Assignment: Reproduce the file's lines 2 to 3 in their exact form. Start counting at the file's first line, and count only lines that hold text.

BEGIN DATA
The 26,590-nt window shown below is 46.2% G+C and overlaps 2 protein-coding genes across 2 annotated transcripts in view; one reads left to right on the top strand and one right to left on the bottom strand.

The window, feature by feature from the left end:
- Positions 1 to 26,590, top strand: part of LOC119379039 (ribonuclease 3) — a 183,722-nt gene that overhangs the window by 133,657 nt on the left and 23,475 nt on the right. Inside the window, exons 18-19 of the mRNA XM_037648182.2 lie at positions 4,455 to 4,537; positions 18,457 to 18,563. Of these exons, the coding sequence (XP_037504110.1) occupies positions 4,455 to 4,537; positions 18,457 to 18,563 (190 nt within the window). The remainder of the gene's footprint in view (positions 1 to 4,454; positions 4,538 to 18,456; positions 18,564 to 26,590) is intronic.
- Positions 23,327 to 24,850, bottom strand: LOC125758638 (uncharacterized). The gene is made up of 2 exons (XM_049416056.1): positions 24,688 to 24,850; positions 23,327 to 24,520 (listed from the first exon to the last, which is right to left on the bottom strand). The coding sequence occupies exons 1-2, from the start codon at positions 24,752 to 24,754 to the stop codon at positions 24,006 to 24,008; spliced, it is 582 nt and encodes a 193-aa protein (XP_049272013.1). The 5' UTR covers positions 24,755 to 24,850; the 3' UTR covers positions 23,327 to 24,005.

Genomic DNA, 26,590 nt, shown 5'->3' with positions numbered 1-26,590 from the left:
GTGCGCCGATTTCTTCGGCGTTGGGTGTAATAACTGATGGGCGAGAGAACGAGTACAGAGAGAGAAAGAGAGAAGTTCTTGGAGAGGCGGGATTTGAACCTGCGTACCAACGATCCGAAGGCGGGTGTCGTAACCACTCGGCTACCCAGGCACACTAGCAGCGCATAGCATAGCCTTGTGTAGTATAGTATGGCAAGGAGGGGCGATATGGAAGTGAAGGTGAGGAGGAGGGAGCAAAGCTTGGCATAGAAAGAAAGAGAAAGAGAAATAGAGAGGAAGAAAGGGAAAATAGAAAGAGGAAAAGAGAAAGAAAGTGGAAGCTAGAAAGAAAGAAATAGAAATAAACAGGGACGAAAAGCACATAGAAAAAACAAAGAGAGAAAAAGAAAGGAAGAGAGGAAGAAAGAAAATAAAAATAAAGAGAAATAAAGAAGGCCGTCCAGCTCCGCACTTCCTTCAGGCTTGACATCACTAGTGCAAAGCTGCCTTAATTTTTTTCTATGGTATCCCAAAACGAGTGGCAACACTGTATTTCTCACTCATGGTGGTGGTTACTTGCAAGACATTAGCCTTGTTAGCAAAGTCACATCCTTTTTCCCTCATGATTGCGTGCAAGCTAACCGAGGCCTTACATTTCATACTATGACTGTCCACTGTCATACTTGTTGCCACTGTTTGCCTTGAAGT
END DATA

The window, feature by feature from the left end:
- Positions 1 to 26,590, top strand: part of LOC119379039 (ribonuclease 3) — a 183,722-nt gene that overhangs the window by 133,657 nt on the left and 23,475 nt on the right. Inside the window, exons 18-19 of the mRNA XM_037648182.2 lie at positions 4,455 to 4,537; positions 18,457 to 18,563. Of these exons, the coding sequence (XP_037504110.1) occupies positions 4,455 to 4,537; positions 18,457 to 18,563 (190 nt within the window). The remainder of the gene's footprint in view (positions 1 to 4,454; positions 4,538 to 18,456; positions 18,564 to 26,590) is intronic.